by Coffeeholic


FACTS: Petitioner Vinoya was hired by RFC as sales representative. He avers that he was transferred by RFC to PMCI, an agency which provides RFC with additional contractual workers. In PMCI, he was reassigned to RFC as sales representative and then later informed by the personnel manager of RFC that his services were terminated. RFC maintains that no employer-employee relationship existed between petitioner and itself. Petitioner filed complaint for illegal dismissal. RFC alleges that PMCI is an independent contractor as the latter is a highly capitalized venture.

ISSUE: Whether or not petitioner was an employee of RFC and thereby, illegally dismissed.

HELD: Yes. PMCI was a labor-only contractor. Although the Neridoctrine stated that it was enough that a contractor had substantial capital to show it was an independent contractor, the case of Fuji Xerox clarified the doctrine stating that an independent business must undertake the performance of the contract according to its own manner and method free from the control of the principal. In this case, PMCI did not even have substantial capitalization as only a small amount of its authorized capital stock was actually paid-in. Also, PMCI did notcarry on an independent business or undertake the performance of its contract according to its own manner and method. Furthermore, PMCI was not engaged to perform a specific and special job or service, which is one of the strong indicators that is an independent contractor. Lastly, in labor-only contracting, the employees supplied by the contractor perform activities, which are directly related to the main business of its principal. It is clear that in this case, the work ofpetitioner as sales representative was directly related to the business of RFC. Since due to petitioners length of service, he attained the status of regular employee thus cannot be terminated without just or valid cause. RFC failed to prove that his dismissal was for cause and that he was afforded procedural due process. Petitioner is thus entitled to reinstatement plus full backwages from his dismissal up to actual reinstatement. Case Digest on Vinoya v. NLRC, G.R. No. 126596, February 2, 2000- Labor Law Q: B is a lady Security Guard of Company O. She was last assigned at Vicente Madrigal Condominium II located in Ayala Avenue,Makati. In a memorandum, the Building Administrator of VM Condomunium II complained of the laxity of the guards in enforcing security measures and requested to reorganize the men and women assigned to the building to induce more discipline and proper decorum. B was then transferred another building in Taytay, Rizal. B filed a complaint alleging that her transfer amounted to an unjust dismissal. Was the transfer of B illegal? A: No. Service-oriented enterprises adhere to the business adage that, the customer is always right. In the employment of personnel, the employer has management prerogatives subject only to limitations imposed by law. The transfer of an employee would only amount to constructive dismissal when such is unreasonable, inconvenient,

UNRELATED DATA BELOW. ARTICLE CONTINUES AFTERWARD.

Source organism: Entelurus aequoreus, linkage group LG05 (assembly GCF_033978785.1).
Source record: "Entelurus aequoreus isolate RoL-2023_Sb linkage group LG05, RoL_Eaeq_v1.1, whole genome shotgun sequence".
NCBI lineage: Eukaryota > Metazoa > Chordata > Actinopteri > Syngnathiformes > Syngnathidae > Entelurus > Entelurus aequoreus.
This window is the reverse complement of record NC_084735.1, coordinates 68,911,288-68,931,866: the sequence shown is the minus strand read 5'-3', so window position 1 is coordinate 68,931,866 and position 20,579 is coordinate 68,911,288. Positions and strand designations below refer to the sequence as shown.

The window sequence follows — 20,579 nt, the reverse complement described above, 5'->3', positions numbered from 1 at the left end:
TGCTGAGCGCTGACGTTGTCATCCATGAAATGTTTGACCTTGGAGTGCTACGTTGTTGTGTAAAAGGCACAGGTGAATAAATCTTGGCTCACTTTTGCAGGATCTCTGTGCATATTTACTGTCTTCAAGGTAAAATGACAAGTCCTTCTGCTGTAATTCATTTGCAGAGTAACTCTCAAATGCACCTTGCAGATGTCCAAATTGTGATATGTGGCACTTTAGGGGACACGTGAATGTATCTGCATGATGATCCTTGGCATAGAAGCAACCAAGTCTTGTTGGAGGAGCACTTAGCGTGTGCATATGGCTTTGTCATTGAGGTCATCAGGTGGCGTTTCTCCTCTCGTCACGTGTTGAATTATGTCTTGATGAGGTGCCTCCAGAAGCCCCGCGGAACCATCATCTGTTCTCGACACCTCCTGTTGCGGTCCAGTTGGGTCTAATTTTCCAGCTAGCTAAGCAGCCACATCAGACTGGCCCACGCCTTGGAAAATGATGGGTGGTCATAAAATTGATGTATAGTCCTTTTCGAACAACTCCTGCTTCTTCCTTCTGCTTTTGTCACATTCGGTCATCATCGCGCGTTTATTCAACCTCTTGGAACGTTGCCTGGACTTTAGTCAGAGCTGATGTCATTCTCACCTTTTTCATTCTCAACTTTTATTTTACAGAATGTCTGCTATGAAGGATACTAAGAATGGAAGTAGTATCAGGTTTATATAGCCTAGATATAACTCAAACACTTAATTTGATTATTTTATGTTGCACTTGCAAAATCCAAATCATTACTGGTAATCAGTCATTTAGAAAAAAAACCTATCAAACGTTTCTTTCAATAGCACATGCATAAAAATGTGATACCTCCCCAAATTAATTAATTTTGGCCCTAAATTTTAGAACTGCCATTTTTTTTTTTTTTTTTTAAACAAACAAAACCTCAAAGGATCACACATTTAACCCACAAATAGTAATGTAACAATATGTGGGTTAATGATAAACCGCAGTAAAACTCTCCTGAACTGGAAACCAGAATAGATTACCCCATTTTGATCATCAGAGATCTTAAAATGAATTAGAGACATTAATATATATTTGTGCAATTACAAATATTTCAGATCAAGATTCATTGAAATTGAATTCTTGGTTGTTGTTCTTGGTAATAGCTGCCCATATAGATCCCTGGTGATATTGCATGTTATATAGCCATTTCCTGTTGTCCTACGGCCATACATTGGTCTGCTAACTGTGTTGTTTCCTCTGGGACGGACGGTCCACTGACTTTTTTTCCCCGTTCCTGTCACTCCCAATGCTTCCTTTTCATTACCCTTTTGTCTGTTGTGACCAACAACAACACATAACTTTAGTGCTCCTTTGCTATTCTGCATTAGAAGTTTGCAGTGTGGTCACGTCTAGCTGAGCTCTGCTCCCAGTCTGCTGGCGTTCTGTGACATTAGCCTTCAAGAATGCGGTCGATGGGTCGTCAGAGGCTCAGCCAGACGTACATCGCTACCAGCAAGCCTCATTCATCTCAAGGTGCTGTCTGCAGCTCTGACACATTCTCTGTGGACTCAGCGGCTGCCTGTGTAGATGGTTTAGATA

or prejudicial to the employee, and when it involves a demotion in rank or diminution of salaries, benefits and other privileges. In this case, the transfer was done in good faith and in the best interest of the business enterprise. Evidence does not show that Company O discriminated against B in effecting her transfer as such was done to comply with a reasonable request. The mere inconvenience of a new job assignment does not by itself make the transfer illegal. Q: Give an example of export sales under the Omnibus Investment Code of 1987 and other special laws. In Panasonic Communications Imaging Corporation of the Philippines v. CIR , Panasonic produced and exported paper copiers and their sub-assemblies, parts, and components. It was registered with the Board of Investments as a preferred pioneer enterprise under the Omnibus Investment Code of 1987; it was a registered VAT enterprise; and its export sales were zerorated. [Panasonic Communications Imaging Corporation of the Philippines v. CIR, GR No. 178090, 8 Feb. 2010.] Cargill Inc. vs Intra Strata Assurance Corporation